The Rickety Old Shack

Post-Fight Thoughts: Rose Namajunas -vs- Joanna Jędrzejczyk 2

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The co-main event for UFC 223 was a rematch between previously long-standing women's strawweight champion Joanna Jędrzejczyk and Rose Namajunas, the usurper. Only 5 months ago, Rose had taken the title with a shocking — and extremely quick — TKO in the first round of their bout at UFC 217. Some, myself included, felt the rematch was a bit premature; the outcome of the first fight was completely unambiguous — Rose controlled the entirety of the fight before dropping Jędrzejczyk with a punch and swarming her. The outcome of the first fight looked anything but a fluke, regardless of how much stock you put in Jędrzejczyk's claims of a difficult weight cut.

Still, given Jędrzejczyk's title reign consisted of 5 defences, there is room to make the argument that her resumé was sufficient to warrant a rematch. I've always been against immediate rematches, barring a controversial decision or finish. It's not like the fight was a hard sell for me, I just thought it might make sense to give this rivalry time to grow, and avoid possibly shutting Joanna out of the title picture if she were to lose again. Regardless, the UFC calls the shots and booked the rematch as soon as possible. Memories of their first encounter were still somewhat fresh by the time they both made the walk to the cage again.

Given the short gap between fights, I didn't know what differences to expect in this second fight — beyond the fact I didn't foresee another quick finish. Jędrzejczyk apparently changed her approach to the weigh cut, coming in lighter and dehydrating less, while Rose seemed unfazed by the whole ordeal — as is typical for her. Based on what little could be gleaned from the 3 minutes which comprised their first meeting, I gave Rose the edge as her kickboxing style seemed perfectly tuned to foil and counter Jędrzejczyk's predominantly muay thai style. This ended up being more-or-less the story of the fight.

Jędrzejczyk did look a lot sharper, and more composed in general, but was still unable to string together a lot of effective offence. Namajunas was landing a counter-left hook almost at will, and Joanna never adjusted for it throughout the fight. Each round was contested exclusively on the feet, save for a takedown Rose landed in the final seconds of last round. Neither fighter was relying on power shots and, over the course of the fight, both began to show damage, though Jędrzejczyk was visibly much more busted up. In the championship rounds, Namajunas looked to have broken Joanna's nose with a couple of direct hits. To her credit, Joanna did tremendous damage to Rose's left leg with an accumulation of kicks, to the point that it was visibly bothering the defending champ, and managed to outstrike her 145-to-105.

There were no lopsided, truly dominant rounds, but I felt Rose won the first, fourth and fifth, taking the fight 48-47 — I had everything tied going into the final round. The judges saw it differently, awarding Jędrzejczyk only a single round. The former champion seemed stunned at the decision, although I don't think there is any case to be made that the wrong winner was declared, you could probably argue for quite a while over the individual rounds themselves. For the purposes of promoting an eventual third contest between these women, a decision is the best outcome; Jędrzejczyk is already asserting she was "robbed," and it's less definitive than another finish.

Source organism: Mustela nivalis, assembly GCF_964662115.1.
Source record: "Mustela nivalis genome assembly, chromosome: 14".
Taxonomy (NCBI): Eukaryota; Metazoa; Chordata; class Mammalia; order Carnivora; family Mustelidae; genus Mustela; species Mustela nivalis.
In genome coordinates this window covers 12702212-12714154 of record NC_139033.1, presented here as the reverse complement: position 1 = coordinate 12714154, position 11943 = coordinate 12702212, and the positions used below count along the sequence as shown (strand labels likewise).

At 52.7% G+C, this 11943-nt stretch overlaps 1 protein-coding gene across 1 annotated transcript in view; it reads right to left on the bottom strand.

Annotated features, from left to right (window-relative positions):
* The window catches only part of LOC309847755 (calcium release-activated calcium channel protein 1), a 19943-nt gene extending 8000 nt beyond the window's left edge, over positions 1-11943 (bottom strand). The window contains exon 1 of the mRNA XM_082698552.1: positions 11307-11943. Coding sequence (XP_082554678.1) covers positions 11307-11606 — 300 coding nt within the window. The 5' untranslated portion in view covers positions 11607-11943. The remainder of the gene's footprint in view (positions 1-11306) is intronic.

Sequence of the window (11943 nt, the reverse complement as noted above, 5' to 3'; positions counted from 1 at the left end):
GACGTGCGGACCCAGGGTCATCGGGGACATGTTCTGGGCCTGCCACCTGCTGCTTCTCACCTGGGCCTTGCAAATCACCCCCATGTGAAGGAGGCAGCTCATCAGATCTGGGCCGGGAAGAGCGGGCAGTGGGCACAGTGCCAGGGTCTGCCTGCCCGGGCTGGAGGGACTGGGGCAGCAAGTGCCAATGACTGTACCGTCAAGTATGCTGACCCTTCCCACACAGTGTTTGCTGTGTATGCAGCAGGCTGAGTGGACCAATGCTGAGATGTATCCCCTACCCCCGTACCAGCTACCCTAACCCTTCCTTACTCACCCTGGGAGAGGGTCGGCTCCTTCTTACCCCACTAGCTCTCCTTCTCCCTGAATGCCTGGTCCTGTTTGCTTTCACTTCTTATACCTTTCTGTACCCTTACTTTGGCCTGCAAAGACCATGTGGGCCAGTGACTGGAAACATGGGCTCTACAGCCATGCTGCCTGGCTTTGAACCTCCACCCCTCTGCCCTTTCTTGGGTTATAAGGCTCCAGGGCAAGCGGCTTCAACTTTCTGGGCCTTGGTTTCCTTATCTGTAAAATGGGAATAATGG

Even without a finish, the fight was very exciting. There was a lot of tension in every round, as both Namajunas and Jędrzejczyk put in very technical striking performances that were fun to watch. Rose Namajunas has really developed into a great fighter; I didn't give "Thug" a chance in the first fight — I thought she was going to catch a horrible beating. Namajunas stunned me the first time, and erased any remaining doubt that the first win was a fluke by notching a clear, unanimous decision in an immediate rematch. It looks like we're going to have to get used to Rose as strawweight champion.

As for Joanna Jędrzejczyk, she seems to be taking the loss about as well as the first one — which is to say "not very." Claims that she was robbed by the judges are far fetched, but I understand athletes often need a reason — regardless of its merit — to point to, to explain a loss. After UFC 217, it was the harsh weight cut; after this loss, the judges got it wrong; for all her talent and work ethic, Joanna does seem to have problems accepting losses. Hopefully, once she gets the frustration out of her system, we will see her get back to her winning ways.

There has always been talk of Joanna moving up, to flyweight, but there is no guarantee of success there either. I'm not ready to say that Joanna Jędrzejczyk is 'done' as a title contender, but she's got 2 losses to the current champion of strawweight, and the flyweight division means physically bigger opponents and their own stylistic problems — including Valentina Shevchenko, who holds wins over her in muay thai competition. As for Rose, I would expect the UFC to pair her up with Karolina Kowalkiewicz, continuing the feud with WMMA's Polish contingent, and Karolina is the last woman to defeat her. Both women have interesting options ahead of them, and I look forward to seeing both of them fight again.

Rose Namajunas emphatically stated that her title reign is legit and she is here to stay. Joanna Jędrzejczyk will need to regroup and consider her options, but I highly doubt this is the beginning of any sort of significant decline.

—by Derek

Published: April 8th, 2018.